Jennifer Nocella – NY State Bar #3005519
Who: Law professors filed a grievance regarding Jennifer Nocella’s serious misconduct in prosecuting Alex Vielman on behalf of the Kings County District Attorney’s Office (KCDAO). Despite this misconduct, at the time of the complaint, Nocella had no record of public discipline in the New York Attorney Detail Report.
What they did: In People v. Vielman, the Appellate Division reversed the conviction due to Nocella’s misconduct in closing argument. When Vielman was first arrested, he made an exculpatory statement to the police and the court found that Vielman’s later statements at a hearing and trial were generally consistent with that initial statement. But the court found that in her summation, Nocella implied to the jury that Vielman had tailored his trial testimony after listening to the other witnesses, noting to the jury that no other witness had that opportunity to sit and listen to other testimony and then testify. As the court held, “The prosecutor knew that her argument here rested on a false premise. Her argument was a blatant attempt to mislead the jury, and thus violated her responsibilities and the trust placed in her as a prosecutor.”
Why it’s wrong: Prosecutors may not mislead the court or jury and multiple prohibitions on prosecutorial conduct relate to dishonesty. Because they are representatives of the state, not lawyers for an individual, prosecutors possess a “special duty” not to mislead a judge, jury, or defense counsel. The Court of Appeals has made clear that prosecutors, in their role as public officers, must “deal fairly with the accused and be candid with the courts.”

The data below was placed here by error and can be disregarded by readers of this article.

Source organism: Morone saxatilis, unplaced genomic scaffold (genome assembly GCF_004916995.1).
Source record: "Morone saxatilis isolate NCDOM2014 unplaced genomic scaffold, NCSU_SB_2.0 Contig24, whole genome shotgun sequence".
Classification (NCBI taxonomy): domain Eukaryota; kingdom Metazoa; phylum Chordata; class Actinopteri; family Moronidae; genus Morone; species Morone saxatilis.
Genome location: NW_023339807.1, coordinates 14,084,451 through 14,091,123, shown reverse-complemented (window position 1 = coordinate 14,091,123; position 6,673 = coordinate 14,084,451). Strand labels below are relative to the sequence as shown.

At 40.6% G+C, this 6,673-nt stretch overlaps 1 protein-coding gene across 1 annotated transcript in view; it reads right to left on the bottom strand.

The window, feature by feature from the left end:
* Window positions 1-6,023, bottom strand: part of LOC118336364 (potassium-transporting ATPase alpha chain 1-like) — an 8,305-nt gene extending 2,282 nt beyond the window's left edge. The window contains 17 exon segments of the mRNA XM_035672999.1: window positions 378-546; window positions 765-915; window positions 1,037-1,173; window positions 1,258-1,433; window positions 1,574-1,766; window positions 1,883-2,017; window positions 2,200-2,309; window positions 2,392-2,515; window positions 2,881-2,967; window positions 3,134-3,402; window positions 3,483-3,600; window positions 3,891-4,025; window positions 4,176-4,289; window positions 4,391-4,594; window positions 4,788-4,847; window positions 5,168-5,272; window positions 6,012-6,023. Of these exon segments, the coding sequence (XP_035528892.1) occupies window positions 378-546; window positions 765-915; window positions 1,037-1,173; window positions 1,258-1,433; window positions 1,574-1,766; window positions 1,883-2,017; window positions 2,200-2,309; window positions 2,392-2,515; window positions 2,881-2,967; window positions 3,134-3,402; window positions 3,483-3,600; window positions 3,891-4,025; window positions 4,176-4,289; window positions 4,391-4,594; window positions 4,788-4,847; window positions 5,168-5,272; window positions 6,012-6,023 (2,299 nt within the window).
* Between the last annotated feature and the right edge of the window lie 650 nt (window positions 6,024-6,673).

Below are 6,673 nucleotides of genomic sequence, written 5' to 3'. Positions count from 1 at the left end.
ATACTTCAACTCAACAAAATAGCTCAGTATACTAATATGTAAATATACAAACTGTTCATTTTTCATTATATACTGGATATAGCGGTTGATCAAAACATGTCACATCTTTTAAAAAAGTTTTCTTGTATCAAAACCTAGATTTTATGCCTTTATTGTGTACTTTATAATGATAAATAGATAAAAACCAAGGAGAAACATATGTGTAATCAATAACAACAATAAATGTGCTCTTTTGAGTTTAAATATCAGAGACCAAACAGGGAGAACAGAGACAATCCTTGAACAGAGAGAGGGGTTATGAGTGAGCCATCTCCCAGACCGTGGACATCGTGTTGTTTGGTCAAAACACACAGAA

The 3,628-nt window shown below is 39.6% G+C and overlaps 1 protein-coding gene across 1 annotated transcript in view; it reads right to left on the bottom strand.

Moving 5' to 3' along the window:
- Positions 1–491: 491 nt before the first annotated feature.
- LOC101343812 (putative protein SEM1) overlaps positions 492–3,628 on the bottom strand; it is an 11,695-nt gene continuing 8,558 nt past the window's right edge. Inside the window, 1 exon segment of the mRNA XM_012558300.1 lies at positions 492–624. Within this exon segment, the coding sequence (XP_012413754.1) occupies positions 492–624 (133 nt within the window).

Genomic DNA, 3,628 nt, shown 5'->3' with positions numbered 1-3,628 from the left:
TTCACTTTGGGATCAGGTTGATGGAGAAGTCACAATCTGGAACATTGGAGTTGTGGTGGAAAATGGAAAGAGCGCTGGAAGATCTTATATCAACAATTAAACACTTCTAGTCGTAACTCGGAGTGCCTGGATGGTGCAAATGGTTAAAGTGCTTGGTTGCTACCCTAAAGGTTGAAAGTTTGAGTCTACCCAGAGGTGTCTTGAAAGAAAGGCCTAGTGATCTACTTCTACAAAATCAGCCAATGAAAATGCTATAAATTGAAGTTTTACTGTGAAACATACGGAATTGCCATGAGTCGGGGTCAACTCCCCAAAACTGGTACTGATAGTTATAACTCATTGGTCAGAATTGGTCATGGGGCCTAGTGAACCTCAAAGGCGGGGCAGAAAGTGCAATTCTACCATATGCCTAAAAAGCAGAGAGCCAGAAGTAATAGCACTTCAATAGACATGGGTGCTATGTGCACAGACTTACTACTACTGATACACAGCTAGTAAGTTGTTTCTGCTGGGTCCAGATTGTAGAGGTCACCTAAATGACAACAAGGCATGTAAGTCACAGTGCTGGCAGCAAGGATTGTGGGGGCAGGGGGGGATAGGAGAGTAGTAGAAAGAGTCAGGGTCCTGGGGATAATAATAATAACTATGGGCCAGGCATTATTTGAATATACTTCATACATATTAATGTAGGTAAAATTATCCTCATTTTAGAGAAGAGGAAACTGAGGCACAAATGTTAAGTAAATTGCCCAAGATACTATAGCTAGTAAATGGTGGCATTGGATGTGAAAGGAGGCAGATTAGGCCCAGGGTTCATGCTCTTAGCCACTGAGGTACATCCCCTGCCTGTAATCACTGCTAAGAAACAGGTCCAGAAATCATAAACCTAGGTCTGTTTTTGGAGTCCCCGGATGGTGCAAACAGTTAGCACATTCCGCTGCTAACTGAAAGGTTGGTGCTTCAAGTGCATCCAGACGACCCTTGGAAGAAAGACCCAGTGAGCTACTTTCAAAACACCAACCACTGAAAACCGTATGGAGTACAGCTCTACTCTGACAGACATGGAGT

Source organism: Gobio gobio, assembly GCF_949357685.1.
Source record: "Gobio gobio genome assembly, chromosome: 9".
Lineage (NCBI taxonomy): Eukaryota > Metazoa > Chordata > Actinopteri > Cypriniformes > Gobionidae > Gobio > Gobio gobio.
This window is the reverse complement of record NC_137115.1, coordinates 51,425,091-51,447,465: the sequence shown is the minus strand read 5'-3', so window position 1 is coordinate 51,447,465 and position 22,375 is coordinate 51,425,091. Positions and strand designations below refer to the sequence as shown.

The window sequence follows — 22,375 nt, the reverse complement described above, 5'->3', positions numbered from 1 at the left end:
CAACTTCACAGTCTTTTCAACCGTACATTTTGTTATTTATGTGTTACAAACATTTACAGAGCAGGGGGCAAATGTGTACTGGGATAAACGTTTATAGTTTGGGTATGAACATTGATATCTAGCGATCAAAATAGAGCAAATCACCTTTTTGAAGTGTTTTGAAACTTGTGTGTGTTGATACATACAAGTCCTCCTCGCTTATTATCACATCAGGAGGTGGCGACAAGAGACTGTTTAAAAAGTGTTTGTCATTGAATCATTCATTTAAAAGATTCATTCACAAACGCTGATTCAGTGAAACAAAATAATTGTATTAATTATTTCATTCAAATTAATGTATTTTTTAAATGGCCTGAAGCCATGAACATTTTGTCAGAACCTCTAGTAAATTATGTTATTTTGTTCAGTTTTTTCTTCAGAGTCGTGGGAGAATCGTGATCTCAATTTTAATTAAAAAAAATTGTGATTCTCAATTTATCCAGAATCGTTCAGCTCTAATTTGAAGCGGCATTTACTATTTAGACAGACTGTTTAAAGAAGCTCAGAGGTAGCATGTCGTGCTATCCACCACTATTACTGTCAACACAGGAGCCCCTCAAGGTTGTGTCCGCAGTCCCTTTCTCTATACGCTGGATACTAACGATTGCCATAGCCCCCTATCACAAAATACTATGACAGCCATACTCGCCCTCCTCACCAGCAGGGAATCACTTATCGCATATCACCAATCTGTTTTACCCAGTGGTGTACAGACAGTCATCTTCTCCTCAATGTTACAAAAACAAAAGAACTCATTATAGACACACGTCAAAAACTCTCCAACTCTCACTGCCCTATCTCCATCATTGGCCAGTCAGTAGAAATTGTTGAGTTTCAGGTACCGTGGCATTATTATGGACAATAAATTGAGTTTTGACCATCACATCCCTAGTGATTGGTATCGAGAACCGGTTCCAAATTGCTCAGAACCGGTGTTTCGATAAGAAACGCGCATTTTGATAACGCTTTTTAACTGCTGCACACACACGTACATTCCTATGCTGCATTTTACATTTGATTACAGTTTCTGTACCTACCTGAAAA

Moreover, as far back as 1899, the New York Court of Appeals cautioned prosecutors against appealing to “prejudice” or seeking conviction “through the aid of passion, sympathy or resentment.” The Court of Appeals has explained that a prosecutor must not vouch for the strength of her own case because of the “possible danger that the jury, impressed by the prestige of the office of the District Attorney, will accord great weight to the beliefs and opinions of the prosecutor.”
Prosecutors wield immense power, the power to seek punishment on behalf of the state, and should be held to the highest ethical standards. The grievance identifies the following then-applicable rules that Nocella’s conduct likely violated:
- Rule 1-102(a)(4) from the Code of Professional Responsibility (later replaced by the Rules of Professional Conduct) prohibited attorneys from engaging in conduct involving dishonesty, fraud, deceit, or misrepresentation.
- Rule DR 7-102(a)(5) prohibited attorneys from knowingly making a false statement of law or fact.
- Rules DR 1-102(a)(5) and (7) prohibited attorneys from engaging in conduct that is prejudicial to the administration of justice.
What can be done about it: The grievance calls for the committee to investigate and issue serious public discipline. It also calls for a broader investigation into other cases prosecuted by the same prosecutor, and to determine whether KCDAO supervising and managing attorneys complied with their duties under Rule 5.1 of Professional Conduct.
Note: This is a summary based on the grievance, see the grievance for more detail and context. The grievance authors do not have personal knowledge of any of the facts or circumstances of the attorney or the cases mentioned; the grievance is based entirely on court opinions, briefs and/or other documents cited therein.